How do you envision places you have not yet seen? Not imaginary worlds, but say you are reading a history of a place unfamiliar to you, and there are no photographs. Or the illustrations show only the town and not the surroundings. How do you envision the surrounding area, and why?
These are both photos of Umbria in Italy, the top one from near Spoleto. The question of “how do you envision places” came to mind because I was skimming through the landscape photos on Blazing Cat Fur (I go there for the articles, really) and there was a beautiful evening or late afternoon photo of Umbria, with the sun shining down through broken clouds and fingers of light touching the hilly landscape. Emphasis on hills. Because I blinked a few times, since to my mind’s eye, Italy is flat, unless it is specifically mountains (like the Dolomites or Apennines.) Yes, I know there are mountains in Italy, and that most of Italy is not plains, but unless there is a specific description, my mental default is “flat” or perhaps gently rolling. The Italian hill towns I imagine as a fortified city on a hill, surrounded by plains. But that’s not what Italy really looks like.
As I looked at the photo, I recalled a conversation with “Tom,” a captain I flew with when I worked for the charter/spray company. A little background: we were in Flat-in-the-Middle State. I grew up in Another Flat State (different from the home of Flat State U). Somehow we started talking about the role Life magazine influenced how people in the US saw the country, or specifically the countryside. Tom grew up on a rural farm, and imagined that most of the US looked pretty much like the plains around his farm: flat to slightly rolling, with rivers that were bigger versions of his home streams. His father, a WWII vet, just grinned. When Tom made his first trip across the state, when he was on a High School trip, he was in for a big surprise. Parts of Flat-in-the-Middle state are really quite rugged. Tom’s father explained that he’d though the same thing, and could not believe the classroom geography book at first when it described a very different world. Then he started looking at Life magazine when it came onto the scene in the 1930s. Holy moly the US really did have odd parts to it. Like his son, Tom’s dad had to re-do his mental image of the world. He saw the same thing happen in the Army in WWII.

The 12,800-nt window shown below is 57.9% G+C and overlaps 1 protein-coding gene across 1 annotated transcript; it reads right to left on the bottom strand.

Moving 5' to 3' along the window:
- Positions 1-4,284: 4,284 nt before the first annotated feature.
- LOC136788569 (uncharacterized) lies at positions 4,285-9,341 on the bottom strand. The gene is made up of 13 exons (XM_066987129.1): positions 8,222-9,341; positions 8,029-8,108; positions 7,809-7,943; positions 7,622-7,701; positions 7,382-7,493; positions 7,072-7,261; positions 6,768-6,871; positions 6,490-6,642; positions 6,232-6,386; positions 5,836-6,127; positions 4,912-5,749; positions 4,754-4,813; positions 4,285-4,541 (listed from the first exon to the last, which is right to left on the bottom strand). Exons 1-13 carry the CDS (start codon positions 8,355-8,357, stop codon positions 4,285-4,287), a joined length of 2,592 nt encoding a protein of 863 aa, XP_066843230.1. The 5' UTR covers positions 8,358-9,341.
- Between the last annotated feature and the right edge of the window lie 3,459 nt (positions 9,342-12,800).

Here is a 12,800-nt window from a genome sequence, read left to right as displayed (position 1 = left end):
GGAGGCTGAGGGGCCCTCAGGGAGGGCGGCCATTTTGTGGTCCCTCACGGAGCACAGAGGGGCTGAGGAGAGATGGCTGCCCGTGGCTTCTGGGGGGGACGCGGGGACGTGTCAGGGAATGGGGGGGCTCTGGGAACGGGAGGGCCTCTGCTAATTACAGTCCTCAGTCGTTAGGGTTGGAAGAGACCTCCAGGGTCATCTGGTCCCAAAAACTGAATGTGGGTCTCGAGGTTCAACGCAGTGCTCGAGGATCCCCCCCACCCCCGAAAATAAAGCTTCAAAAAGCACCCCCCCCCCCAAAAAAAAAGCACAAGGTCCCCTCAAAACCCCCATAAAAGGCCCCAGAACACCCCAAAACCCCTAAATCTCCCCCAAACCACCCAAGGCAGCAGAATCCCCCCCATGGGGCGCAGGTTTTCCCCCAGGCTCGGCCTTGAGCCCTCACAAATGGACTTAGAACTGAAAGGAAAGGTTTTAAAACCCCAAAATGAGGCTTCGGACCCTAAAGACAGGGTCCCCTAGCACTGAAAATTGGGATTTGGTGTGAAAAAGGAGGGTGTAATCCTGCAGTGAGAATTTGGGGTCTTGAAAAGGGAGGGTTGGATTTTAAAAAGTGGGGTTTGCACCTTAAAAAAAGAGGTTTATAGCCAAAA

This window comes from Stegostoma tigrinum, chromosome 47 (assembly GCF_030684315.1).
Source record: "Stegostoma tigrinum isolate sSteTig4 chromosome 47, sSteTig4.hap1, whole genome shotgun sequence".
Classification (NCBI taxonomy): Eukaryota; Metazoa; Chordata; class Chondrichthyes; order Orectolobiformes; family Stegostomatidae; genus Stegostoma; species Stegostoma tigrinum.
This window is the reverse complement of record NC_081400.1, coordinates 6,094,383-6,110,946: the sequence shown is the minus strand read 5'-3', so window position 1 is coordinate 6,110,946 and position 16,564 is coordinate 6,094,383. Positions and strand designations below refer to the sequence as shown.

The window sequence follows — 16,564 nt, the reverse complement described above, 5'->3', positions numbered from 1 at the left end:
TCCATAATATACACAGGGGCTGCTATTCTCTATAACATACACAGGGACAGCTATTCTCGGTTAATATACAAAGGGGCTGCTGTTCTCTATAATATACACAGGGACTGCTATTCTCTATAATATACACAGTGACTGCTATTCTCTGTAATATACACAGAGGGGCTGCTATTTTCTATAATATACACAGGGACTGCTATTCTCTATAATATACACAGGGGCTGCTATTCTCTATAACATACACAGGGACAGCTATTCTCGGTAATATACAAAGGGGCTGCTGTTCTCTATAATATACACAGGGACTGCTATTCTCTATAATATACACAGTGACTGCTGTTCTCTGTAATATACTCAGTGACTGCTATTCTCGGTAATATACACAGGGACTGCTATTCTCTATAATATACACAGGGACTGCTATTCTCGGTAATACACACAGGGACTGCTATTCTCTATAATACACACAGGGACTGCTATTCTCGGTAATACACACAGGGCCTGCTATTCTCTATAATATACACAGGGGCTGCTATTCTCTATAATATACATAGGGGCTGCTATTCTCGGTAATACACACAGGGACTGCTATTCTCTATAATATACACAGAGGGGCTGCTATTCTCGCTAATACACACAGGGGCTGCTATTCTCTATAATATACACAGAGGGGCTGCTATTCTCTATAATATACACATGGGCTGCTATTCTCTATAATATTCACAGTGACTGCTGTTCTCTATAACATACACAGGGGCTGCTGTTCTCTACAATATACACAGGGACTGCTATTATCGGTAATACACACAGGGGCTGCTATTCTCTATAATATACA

Tom’s mental default was gently rolling. Mine is flat. The Alps are different, of course, but say, you are describing something as a desert. What do you see? Sand dunes and camels, or just dunes, maybe some bare rock outcrops? How about a river valley with ankle high grasses and jagged rocks, small mountains, poking up? Or blue mountains looming over a swath of scrub?
Did I mention that there are desert bluebonnets that grow 18″ tall and larger? But it’s a desert. Nary a camel or sand dune, unless you count fossilized ones.
The Sonoran Desert fits the lumpy and bumpy description better than the “ergs of sand” of the Sahara or Saudi. And it has those cactus that show up in every Western that’s not set in San Francisco or Seattle (OK, or Canada). But that may not be what comes to mind when you read “desert.” For someone from Arizona or northern Mexico it would be.
It is fascinating what our mental defaults are. And for a writer it means we have to be careful about assuming our “desert waste” or “edge of volcanic mountains” looks to our readers as it looks to us. I know precisely what Singing Pines and Burnt Mountain look like. And how the Drachental around Schloß Drachenburg smells and appears. But your version is likely different, based on what you know of the Alps or San Juan Mountains.
And Italy is not as flat as I think. But everything else still is.